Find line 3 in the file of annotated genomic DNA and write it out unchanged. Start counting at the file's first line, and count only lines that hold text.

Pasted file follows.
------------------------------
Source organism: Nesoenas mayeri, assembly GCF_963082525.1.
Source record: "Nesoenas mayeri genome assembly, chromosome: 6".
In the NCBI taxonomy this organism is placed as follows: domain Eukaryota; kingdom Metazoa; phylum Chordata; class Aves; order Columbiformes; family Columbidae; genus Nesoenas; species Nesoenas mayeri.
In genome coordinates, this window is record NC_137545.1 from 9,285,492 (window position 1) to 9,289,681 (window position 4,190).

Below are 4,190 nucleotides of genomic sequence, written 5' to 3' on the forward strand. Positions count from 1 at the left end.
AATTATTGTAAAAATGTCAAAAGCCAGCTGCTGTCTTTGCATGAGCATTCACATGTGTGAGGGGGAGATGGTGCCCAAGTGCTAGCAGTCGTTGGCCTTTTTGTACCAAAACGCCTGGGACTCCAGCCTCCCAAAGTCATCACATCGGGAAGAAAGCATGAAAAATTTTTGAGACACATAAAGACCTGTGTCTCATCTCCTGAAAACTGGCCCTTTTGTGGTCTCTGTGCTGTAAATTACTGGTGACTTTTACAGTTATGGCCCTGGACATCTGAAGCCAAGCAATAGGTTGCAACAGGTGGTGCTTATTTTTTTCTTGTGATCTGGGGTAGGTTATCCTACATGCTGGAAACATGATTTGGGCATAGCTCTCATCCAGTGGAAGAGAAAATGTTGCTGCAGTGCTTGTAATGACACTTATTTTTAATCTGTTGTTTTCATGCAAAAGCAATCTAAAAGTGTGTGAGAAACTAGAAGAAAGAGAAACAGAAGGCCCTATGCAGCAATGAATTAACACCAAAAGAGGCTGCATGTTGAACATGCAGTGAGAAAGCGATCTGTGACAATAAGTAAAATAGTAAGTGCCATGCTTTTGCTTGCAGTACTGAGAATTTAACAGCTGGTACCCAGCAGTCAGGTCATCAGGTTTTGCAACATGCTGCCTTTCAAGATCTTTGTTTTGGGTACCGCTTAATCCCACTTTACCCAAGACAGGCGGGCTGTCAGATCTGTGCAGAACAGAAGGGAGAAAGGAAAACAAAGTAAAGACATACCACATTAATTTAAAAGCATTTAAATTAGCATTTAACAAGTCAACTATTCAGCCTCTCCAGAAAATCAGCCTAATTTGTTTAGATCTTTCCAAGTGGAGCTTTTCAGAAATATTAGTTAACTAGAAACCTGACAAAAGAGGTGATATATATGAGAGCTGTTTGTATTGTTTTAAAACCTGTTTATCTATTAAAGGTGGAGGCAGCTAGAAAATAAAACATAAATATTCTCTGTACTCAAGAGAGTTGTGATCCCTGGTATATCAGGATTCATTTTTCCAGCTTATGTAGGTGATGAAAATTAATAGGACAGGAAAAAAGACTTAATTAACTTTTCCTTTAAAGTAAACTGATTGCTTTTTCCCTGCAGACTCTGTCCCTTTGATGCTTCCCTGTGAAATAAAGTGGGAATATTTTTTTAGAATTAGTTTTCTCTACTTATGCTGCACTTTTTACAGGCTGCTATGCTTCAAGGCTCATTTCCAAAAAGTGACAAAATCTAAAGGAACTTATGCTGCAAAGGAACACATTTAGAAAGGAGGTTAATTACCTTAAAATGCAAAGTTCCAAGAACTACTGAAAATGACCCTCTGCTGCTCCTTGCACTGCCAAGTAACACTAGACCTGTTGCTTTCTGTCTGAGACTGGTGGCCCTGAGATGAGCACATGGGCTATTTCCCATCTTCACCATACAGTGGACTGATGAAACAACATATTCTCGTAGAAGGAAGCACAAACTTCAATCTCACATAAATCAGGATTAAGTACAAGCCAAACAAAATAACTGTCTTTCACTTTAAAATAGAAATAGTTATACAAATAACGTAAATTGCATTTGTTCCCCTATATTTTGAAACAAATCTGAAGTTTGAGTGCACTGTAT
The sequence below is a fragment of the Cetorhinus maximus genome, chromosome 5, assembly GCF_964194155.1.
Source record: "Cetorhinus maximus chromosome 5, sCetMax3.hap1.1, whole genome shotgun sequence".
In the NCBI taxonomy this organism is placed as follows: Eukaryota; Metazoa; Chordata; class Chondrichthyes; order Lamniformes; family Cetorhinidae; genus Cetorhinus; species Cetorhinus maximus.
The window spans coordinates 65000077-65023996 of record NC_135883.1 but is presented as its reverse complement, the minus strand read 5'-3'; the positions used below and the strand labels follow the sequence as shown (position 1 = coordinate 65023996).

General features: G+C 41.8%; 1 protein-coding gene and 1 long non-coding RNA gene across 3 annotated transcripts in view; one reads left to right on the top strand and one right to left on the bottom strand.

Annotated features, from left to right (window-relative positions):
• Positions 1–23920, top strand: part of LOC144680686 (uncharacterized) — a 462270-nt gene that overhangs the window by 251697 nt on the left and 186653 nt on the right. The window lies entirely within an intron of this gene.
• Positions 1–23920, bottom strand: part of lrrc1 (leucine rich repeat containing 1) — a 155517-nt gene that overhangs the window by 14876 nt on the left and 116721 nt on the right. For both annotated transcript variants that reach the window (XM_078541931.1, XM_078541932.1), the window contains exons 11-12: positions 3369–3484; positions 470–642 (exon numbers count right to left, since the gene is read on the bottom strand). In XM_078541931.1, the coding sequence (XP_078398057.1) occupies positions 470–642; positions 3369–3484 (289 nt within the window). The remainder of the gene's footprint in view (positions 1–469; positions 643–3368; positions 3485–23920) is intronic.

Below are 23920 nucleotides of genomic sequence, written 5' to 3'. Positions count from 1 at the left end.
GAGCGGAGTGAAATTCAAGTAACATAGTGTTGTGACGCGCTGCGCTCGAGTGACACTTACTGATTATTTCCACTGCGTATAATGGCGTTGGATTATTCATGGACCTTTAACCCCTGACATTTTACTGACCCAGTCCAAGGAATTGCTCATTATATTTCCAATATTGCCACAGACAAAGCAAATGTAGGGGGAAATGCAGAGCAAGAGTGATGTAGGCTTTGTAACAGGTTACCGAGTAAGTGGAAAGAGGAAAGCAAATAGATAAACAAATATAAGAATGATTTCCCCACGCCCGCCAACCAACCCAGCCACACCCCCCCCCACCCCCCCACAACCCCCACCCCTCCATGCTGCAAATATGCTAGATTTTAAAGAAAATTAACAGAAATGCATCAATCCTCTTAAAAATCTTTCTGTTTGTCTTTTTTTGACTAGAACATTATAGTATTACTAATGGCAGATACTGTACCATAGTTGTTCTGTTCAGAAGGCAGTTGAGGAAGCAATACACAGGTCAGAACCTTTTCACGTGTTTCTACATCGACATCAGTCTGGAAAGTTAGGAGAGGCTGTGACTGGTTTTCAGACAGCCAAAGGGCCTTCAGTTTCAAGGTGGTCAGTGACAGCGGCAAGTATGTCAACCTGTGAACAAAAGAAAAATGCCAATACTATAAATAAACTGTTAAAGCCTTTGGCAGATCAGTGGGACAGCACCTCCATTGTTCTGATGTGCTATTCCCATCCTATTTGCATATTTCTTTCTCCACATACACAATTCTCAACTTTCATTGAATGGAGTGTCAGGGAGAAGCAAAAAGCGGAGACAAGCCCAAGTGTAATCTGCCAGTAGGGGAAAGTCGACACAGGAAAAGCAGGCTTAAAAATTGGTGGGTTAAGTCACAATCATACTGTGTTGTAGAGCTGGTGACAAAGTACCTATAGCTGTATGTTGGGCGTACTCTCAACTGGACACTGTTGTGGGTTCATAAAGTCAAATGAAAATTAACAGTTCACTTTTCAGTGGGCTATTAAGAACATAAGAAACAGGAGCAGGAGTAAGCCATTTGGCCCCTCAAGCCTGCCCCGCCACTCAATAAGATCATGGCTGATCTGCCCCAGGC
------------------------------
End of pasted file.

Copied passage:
In the NCBI taxonomy this organism is placed as follows: domain Eukaryota; kingdom Metazoa; phylum Chordata; class Aves; order Columbiformes; family Columbidae; genus Nesoenas; species Nesoenas mayeri.